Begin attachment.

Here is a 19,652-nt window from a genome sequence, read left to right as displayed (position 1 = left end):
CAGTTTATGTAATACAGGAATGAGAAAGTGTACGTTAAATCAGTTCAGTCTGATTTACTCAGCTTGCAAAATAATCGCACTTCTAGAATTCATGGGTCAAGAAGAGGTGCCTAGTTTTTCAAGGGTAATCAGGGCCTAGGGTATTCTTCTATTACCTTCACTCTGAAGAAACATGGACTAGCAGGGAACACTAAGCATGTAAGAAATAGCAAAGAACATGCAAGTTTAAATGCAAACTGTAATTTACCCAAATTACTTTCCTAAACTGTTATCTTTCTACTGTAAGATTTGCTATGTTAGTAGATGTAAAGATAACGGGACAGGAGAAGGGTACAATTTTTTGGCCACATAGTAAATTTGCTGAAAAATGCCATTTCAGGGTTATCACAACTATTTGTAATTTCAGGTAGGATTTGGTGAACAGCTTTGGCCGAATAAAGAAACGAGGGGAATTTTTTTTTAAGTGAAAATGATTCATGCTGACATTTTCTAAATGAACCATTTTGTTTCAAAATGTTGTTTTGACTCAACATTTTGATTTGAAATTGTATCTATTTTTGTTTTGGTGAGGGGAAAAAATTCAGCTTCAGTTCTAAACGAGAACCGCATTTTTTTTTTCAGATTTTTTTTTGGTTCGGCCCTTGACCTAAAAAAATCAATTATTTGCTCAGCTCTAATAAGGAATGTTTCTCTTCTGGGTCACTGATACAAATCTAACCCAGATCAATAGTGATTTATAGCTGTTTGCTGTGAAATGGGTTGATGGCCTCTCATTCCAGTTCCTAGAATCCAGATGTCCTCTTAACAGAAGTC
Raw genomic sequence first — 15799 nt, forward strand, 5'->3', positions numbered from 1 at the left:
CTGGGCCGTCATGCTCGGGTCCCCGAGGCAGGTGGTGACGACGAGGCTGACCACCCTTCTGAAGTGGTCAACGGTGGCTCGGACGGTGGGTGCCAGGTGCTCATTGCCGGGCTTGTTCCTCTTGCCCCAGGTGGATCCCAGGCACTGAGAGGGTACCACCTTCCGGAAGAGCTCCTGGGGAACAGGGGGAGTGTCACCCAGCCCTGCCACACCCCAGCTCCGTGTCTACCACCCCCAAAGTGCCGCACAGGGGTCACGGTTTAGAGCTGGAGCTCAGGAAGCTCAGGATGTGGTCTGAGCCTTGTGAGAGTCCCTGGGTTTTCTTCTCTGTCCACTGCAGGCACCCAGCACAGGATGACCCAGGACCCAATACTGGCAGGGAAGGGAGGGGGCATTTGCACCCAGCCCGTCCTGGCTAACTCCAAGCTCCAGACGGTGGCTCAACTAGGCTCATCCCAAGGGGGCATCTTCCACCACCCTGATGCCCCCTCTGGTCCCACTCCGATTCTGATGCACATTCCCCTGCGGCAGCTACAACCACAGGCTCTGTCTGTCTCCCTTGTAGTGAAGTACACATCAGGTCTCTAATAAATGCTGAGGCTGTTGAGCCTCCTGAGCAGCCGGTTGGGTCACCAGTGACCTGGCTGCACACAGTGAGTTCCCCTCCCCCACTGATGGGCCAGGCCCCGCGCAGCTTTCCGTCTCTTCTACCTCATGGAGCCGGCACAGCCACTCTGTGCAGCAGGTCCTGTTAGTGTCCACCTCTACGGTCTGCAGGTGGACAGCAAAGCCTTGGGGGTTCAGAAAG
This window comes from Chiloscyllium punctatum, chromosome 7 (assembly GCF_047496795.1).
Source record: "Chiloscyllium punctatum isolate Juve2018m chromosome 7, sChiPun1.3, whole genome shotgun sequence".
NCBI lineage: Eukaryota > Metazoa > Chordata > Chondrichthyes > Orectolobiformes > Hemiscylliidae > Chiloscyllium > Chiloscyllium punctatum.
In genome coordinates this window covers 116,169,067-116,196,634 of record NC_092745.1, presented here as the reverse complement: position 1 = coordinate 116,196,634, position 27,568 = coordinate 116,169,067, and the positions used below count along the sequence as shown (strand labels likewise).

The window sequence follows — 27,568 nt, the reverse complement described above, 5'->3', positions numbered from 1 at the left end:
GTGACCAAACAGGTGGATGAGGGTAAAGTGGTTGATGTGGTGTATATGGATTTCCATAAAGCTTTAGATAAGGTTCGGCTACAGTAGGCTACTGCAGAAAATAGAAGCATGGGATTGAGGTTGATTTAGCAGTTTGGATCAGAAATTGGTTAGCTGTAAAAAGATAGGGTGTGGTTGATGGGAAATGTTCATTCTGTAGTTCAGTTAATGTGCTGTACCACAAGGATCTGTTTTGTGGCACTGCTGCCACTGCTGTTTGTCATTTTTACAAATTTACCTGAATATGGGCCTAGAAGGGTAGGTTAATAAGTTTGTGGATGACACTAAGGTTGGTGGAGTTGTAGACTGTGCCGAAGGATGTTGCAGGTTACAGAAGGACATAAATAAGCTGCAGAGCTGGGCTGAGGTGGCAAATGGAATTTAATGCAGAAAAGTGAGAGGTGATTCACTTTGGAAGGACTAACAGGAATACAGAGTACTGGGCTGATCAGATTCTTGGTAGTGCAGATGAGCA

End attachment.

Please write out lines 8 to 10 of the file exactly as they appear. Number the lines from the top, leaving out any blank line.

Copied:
In genome coordinates this window covers 116,169,067-116,196,634 of record NC_092745.1, presented here as the reverse complement: position 1 = coordinate 116,196,634, position 27,568 = coordinate 116,169,067, and the positions used below count along the sequence as shown (strand labels likewise).

The window sequence follows — 27,568 nt, the reverse complement described above, 5'->3', positions numbered from 1 at the left end:
GTGACCAAACAGGTGGATGAGGGTAAAGTGGTTGATGTGGTGTATATGGATTTCCATAAAGCTTTAGATAAGGTTCGGCTACAGTAGGCTACTGCAGAAAATAGAAGCATGGGATTGAGGTTGATTTAGCAGTTTGGATCAGAAATTGGTTAGCTGTAAAAAGATAGGGTGTGGTTGATGGGAAATGTTCATTCTGTAGTTCAGTTAATGTGCTGTACCACAAGGATCTGTTTTGTGGCACTGCTGCCACTGCTGTTTGTCATTTTTACAAATTTACCTGAATATGGGCCTAGAAGGGTAGGTTAATAAGTTTGTGGATGACACTAAGGTTGGTGGAGTTGTAGACTGTGCCGAAGGATGTTGCAGGTTACAGAAGGACATAAATAAGCTGCAGAGCTGGGCTGAGGTGGCAAATGGAATTTAATGCAGAAAAGTGAGAGGTGATTCACTTTGGAAGGACTAACAGGAATACAGAGTACTGGGCTGATCAGATTCTTGGTAGTGCAGATGAGCA